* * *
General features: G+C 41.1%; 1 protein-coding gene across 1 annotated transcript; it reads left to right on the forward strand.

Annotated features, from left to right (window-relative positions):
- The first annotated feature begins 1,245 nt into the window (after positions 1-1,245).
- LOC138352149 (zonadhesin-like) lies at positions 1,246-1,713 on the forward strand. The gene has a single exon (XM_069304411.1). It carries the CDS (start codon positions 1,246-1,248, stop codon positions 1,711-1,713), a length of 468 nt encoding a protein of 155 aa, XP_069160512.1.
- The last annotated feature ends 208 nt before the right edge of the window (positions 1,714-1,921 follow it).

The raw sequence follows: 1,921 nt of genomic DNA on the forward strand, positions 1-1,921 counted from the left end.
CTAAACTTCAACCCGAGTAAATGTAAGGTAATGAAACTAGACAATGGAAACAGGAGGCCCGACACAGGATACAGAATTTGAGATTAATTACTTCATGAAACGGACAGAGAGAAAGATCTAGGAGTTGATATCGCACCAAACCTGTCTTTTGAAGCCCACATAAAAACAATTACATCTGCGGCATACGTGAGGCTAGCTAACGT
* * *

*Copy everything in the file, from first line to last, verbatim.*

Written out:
General features: G+C 41.1%; 1 protein-coding gene across 1 annotated transcript; it reads left to right on the forward strand.

Annotated features, from left to right (window-relative positions):
- The first annotated feature begins 1,245 nt into the window (after positions 1-1,245).
- LOC138352149 (zonadhesin-like) lies at positions 1,246-1,713 on the forward strand. The gene has a single exon (XM_069304411.1). It carries the CDS (start codon positions 1,246-1,248, stop codon positions 1,711-1,713), a length of 468 nt encoding a protein of 155 aa, XP_069160512.1.
- The last annotated feature ends 208 nt before the right edge of the window (positions 1,714-1,921 follow it).

The raw sequence follows: 1,921 nt of genomic DNA on the forward strand, positions 1-1,921 counted from the left end.
CTAAACTTCAACCCGAGTAAATGTAAGGTAATGAAACTAGACAATGGAAACAGGAGGCCCGACACAGGATACAGAATTTGAGATTAATTACTTCATGAAACGGACAGAGAGAAAGATCTAGGAGTTGATATCGCACCAAACCTGTCTTTTGAAGCCCACATAAAAACAATTACATCTGCGGCATACGTGAGGCTAGCTAACGT